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Cracked wheel may have played role in New Brunswick train derailment

Derailed train cars burn in Plaster Rock, N.B., Wednesday, Jan.8, 2014.

Tom Bateman/THE CANADIAN PRESS

A cracked wheel set may have played a role in a fiery derailment near Plaster Rock, New Brunswick, a spokesman from the Transportation Safety Board said.

Guy LaPorte told a news conference Thursday that TSB investigators discovered a crack in a wheel on a rail car that was located near the front of the train. The crack caused the wheel to loosen from its axel, allowing it to shift toward the centre and fall to the ground, he said.

A total of 19 cars came off the tracks on Tuesday night, including a number that were carrying crude oil and liquefied petroleum gas. About 150 people near Plaster Rock were forced out of their homes as a result of a fire at the site of the derailment, which was still burning on Thursday morning.

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Mr. LaPorte said investigators are also aware of a broken rail at the site of the accident. He said it is still too early for the TSB to comment on the specific causes of the accident, noting that the investigation into what happened could take months.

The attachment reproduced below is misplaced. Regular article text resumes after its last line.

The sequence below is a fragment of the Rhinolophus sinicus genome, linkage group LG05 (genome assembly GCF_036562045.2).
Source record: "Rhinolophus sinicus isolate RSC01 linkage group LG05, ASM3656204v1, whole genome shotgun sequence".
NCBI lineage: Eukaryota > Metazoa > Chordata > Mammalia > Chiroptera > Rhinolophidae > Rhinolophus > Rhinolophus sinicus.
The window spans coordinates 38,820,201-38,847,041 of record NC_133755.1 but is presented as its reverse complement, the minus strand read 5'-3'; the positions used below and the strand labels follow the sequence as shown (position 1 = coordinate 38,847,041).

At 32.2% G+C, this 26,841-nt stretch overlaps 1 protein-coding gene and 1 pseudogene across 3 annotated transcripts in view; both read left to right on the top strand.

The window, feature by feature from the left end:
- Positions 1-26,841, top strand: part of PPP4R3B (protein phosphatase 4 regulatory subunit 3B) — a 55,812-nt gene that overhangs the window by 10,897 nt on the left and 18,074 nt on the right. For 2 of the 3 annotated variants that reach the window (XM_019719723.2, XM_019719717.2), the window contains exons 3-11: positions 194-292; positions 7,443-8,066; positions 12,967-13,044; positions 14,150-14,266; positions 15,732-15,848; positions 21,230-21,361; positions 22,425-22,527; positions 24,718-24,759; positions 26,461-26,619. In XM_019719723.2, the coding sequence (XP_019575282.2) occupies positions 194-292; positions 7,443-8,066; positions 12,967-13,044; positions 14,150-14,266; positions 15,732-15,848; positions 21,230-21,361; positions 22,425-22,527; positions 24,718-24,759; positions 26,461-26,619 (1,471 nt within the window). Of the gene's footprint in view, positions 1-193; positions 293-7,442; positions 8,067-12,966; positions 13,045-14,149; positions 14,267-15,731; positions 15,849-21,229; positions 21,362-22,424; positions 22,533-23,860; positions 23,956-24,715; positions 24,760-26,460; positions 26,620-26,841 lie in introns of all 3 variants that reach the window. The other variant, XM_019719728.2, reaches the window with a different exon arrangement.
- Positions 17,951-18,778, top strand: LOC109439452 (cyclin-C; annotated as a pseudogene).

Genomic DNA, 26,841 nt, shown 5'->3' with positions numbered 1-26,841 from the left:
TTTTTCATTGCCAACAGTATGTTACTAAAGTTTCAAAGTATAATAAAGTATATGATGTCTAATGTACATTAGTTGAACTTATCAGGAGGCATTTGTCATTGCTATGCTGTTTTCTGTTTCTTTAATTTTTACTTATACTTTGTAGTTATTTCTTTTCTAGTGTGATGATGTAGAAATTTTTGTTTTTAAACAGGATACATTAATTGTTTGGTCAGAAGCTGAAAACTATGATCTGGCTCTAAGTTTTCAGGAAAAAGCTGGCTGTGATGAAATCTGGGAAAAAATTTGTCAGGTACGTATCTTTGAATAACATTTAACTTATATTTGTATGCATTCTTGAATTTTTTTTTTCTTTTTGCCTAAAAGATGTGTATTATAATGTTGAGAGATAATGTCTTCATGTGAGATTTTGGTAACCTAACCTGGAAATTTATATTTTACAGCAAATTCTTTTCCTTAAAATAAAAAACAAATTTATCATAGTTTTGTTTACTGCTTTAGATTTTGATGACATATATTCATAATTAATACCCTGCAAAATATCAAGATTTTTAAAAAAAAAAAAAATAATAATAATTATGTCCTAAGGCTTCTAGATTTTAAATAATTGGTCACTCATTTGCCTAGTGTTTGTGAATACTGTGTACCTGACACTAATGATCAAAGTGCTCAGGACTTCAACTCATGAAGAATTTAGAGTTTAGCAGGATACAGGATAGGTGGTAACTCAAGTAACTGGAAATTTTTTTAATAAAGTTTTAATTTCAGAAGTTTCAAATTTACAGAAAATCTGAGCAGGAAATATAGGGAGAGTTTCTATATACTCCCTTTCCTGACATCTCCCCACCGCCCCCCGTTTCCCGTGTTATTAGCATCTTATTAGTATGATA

The crude oil on the train was being carried in DOT-111 tank cars, Mr. LaPorte said. Questions have been raised in recent months about the safety of the older model DOT-111 cars, which are believed to be more susceptible to corrosion and rupture.

The train that derailed and exploded in Lac-Mégantic, Que., was carrying crude oil on DOT-111 cars. The accident killed 47 people last July.

Early reports suggest the train had been inspected during a stop in Montreal and was allowed to proceed toward New Brunswick, Mr. LaPorte said.

The TSB will conduct witness interviews and examine photos of the wreckage to try to determine what happened and whether to recommend additional safety measures. The agency does not lay blame for accidents.

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About the Author
Parliamentary reporter

Kim Mackrael has been a reporter for The Globe and Mail since 2011. She joined the Ottawa bureau Sept. 2012. More

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